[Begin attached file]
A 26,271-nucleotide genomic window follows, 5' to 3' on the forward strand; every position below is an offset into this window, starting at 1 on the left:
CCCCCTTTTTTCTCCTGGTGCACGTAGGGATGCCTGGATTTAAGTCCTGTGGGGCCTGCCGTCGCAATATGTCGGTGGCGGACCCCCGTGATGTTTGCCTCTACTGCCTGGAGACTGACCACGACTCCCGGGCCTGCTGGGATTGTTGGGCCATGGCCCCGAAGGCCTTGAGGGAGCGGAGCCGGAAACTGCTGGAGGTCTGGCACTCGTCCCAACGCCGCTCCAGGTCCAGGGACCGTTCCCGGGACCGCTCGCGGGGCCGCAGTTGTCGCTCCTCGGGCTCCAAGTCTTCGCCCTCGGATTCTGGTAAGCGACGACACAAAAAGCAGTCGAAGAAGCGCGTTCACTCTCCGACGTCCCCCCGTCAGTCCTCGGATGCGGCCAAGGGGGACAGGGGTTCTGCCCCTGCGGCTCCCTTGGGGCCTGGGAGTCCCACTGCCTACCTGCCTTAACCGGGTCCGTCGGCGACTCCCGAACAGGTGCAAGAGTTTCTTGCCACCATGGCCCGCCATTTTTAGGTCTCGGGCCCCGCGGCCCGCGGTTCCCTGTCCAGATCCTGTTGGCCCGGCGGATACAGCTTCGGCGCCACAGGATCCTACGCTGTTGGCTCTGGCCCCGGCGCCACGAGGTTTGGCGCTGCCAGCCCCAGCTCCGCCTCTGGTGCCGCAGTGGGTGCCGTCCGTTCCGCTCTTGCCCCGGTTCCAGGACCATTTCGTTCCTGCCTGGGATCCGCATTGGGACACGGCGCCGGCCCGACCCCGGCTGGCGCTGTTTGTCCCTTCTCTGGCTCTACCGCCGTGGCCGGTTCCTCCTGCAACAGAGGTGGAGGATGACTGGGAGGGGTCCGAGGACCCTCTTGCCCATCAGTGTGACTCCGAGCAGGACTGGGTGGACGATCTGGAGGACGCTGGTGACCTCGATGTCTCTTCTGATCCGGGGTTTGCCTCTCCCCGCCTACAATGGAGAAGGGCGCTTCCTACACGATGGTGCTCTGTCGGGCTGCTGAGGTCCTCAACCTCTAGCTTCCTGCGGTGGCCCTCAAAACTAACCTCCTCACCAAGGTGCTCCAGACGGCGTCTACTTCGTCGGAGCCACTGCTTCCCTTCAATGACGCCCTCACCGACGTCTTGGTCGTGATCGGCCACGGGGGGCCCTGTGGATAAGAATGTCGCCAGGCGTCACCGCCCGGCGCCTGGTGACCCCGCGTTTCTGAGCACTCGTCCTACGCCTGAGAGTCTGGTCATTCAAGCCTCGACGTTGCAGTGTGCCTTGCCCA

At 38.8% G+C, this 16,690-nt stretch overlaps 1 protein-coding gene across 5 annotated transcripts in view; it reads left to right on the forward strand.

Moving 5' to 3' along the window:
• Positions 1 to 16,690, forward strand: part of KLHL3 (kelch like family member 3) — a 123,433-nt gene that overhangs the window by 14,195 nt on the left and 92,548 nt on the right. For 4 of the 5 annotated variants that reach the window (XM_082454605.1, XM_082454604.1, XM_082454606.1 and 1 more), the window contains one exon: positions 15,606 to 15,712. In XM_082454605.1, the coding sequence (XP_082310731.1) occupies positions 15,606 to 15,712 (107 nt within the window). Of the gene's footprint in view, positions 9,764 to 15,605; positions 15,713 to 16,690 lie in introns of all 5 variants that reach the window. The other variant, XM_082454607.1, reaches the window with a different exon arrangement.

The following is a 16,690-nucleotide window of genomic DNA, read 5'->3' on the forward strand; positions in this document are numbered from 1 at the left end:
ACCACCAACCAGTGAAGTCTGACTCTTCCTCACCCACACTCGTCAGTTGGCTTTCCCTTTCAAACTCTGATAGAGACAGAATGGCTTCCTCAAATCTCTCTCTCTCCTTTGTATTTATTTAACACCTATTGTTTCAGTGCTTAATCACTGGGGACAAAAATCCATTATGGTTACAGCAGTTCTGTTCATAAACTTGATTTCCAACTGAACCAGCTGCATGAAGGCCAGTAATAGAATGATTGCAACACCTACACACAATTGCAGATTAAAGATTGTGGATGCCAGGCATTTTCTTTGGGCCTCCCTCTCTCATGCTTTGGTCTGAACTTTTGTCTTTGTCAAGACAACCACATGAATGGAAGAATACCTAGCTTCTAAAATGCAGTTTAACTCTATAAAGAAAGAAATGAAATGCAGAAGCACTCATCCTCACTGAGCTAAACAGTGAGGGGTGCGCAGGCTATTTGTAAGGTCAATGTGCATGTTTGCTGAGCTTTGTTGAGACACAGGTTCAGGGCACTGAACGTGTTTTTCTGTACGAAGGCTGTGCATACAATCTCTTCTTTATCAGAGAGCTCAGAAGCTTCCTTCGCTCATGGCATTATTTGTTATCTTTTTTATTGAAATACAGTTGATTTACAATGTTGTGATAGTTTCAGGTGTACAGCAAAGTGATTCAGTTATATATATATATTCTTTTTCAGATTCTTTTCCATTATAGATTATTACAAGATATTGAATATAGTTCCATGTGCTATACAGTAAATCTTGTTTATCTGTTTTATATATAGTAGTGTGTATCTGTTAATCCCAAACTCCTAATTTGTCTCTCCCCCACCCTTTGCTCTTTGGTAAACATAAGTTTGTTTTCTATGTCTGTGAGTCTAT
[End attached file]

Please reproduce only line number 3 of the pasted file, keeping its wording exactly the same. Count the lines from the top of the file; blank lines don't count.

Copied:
At 38.8% G+C, this 16,690-nt stretch overlaps 1 protein-coding gene across 5 annotated transcripts in view; it reads left to right on the forward strand.